Take it away, girl.
Incoming, outstretched hands, touch his waist, the lightest contact, move on. Go back, move in closer, touch his outstretched hand, be grabbed, be pulled in, be held, taken in, passionately, naturally. So beautiful when he smiles, most beautiful, in that one moment he loses himself, lets himself be lost, and looks at me from that far away land, over that sweet ocean, and
he really sees me
I really look into him
, and that one moment is worth it all, that one moment I want to keep, that abandonment, and this finding of one another.
All is normal, the normal motions, the normal pace. I wake up in the same bed two nights in the row, and my man is there, warm and breathing, and there is the grey sky outside, and the normal day that looks at me placidly. The streets and the people are normal, the buses and the trees. I understand the humour, I follow the conversations, I go through all the right motions with ease, happily, but I feel passionless. My heart seems to be asleep, or maybe enjoying the show from a distance, it's not in it. Yet, I presume.
'We need a headline for this research, like when a journalist asks us: you have 5 seconds to tell me about your project; a headline, something like 'Obama is a socialist', like that, just not stupid.'
'How about: The Unforeseen Consequences of the Waste Management Infrastructure Investment.?'
'Ok, but too many long words.'
'Right, we should switch 'infrastructure' to 'ugh'...
'What about: The Waste Bubble?'
'Waste bubble? That just sounds weird, like a fish fart or something.'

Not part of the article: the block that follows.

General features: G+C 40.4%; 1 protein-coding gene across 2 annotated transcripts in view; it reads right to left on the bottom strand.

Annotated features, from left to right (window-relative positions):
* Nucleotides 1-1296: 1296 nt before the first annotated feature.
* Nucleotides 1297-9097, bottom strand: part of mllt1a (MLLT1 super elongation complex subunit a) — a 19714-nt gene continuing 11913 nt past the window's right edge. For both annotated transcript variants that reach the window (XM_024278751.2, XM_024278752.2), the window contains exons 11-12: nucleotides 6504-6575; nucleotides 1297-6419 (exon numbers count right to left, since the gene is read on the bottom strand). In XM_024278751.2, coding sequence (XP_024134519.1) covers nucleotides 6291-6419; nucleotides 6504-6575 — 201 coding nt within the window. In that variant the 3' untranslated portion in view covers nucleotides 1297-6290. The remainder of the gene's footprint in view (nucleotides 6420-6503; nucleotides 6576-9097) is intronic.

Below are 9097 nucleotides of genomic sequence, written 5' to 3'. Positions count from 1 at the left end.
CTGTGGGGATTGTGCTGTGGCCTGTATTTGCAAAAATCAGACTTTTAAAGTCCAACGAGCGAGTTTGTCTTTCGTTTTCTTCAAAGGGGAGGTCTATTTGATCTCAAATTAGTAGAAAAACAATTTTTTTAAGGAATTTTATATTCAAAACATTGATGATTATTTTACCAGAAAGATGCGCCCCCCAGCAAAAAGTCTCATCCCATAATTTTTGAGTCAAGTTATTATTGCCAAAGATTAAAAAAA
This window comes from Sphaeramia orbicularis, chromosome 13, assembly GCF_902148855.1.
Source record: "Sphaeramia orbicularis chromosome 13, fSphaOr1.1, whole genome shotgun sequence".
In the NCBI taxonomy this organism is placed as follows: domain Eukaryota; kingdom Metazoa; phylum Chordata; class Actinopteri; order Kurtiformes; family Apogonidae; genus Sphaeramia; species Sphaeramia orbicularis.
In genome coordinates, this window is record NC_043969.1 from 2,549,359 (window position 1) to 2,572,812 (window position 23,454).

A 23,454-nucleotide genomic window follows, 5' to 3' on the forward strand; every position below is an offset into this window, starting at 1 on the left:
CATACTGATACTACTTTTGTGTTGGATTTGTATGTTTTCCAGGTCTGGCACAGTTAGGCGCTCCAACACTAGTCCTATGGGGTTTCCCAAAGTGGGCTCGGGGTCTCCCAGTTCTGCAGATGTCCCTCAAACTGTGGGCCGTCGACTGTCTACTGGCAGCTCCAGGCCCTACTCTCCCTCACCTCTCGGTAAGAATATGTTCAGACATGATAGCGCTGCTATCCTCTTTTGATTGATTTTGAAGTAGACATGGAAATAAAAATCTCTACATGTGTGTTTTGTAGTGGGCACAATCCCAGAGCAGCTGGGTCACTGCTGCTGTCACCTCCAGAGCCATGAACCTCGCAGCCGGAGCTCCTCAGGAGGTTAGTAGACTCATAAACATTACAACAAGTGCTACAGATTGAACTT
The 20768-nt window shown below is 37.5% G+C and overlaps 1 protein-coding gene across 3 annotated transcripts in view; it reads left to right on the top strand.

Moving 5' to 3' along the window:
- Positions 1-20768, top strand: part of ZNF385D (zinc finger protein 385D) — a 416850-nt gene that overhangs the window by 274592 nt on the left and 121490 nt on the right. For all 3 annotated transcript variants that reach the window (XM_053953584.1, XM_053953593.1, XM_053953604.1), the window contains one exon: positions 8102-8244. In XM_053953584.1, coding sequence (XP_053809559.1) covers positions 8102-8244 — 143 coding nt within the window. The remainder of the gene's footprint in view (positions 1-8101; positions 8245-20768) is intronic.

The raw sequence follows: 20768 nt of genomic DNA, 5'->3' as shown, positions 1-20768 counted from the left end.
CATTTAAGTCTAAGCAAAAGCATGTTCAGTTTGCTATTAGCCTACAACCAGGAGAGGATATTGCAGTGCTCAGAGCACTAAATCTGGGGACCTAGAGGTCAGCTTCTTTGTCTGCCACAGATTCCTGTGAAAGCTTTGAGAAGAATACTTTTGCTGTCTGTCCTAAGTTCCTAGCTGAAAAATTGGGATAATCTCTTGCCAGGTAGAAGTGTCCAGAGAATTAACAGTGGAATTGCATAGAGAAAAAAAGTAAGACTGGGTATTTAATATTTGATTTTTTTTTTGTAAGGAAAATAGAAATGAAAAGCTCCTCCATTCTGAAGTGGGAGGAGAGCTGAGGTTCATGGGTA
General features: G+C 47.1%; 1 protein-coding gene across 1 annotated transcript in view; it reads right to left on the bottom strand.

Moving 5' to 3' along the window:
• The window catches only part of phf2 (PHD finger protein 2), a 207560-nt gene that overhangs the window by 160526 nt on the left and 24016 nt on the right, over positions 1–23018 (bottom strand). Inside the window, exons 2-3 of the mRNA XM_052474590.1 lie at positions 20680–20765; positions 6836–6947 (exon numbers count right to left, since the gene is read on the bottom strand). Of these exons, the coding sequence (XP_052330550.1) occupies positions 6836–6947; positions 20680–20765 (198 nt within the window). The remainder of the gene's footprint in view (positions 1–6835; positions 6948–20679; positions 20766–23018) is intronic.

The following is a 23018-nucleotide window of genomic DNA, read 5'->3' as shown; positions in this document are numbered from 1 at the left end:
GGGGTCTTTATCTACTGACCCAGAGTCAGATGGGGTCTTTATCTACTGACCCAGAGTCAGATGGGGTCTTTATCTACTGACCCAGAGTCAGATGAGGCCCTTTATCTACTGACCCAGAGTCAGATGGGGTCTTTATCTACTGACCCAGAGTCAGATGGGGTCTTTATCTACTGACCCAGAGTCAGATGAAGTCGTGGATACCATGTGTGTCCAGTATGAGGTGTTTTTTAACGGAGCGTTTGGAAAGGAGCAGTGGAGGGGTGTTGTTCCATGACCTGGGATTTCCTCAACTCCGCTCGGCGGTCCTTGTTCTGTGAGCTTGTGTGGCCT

'We're so silly after lunch. We should have fasted; we were motivated by the prospect of working towards lunch... now it's all downhill.'
Guess I'm still not over this. I told my man this morning that if there were one thing I could change about my life, it would be that relationship. So much time, effort, money, good will wasted! Still, I thought I was better than that, better than responding to his neutral-friendly message with a load of badly-hidden emotional abuse. Unsurprisingly, he came back with the big guns, and it got ugly; it was liberating, though, to finally spew out all this acid that was brewing in me. Why the fuck is this prick still able to hurt me???
There was frost on the street yesterday night, we slipped along, our conversation suspended in the form of small clouds. As a child I used to say my favourite time of the year was winter partly to be different, but mainly because it was true, the long evenings for reading, the snow, and just sometimes the whole world would become white when the fog froze, turning all into a magical negative of reality, and tree branches would break off under the weight of the ice, and the roads would freeze, and I would not worry, it meant nothing to me.
Hard to say why I got so worked up about England. I am happy to admit there are multiple problems with the UK: that the health services are not up to scratch, that the two parties are virtually the same, that the ongoing clandestine privatisation is shameful. Yes. And I am sure Sweden, Denmark, maybe Germany, they all deal with it much better. But at the same time this is a place that has offered me, a woman, me, an immigrant, me, a young person, a security, a future, a career based on merit, and that makes me oddly patriotic.
It has made me feel alone though, that whole conversation about the UK. I hardly ever think about it, but sometimes it does hit me, that I am not from here, that I don't know it here, that I don't really know anywhere any more, the world I left behind having disappeared. And probably even if I live here for the next X years, I will not get it. I often say I'm rootless, without roots, but maybe it's not such a great place to be, forever superficial, doomed to misunderstand, rely on generalisations, rely on own little private world.
Take it from me, there's nothing wrong in being wrong. Heck, I've been there a number of times, and it's a cosy place, you can learn to like it. Of course, it depends on the person, perhaps for you it will be like a chilly uncovered hill top, I can see that, I have been there too, but even that you can learn to like. At least you stop struggling, always struggling upwards, just sit back and enjoy the view. Being in the wrong, 'The Wrong', I'll see you in 'The Wrong', that's what she should call that dream cafe.
The Tip Jar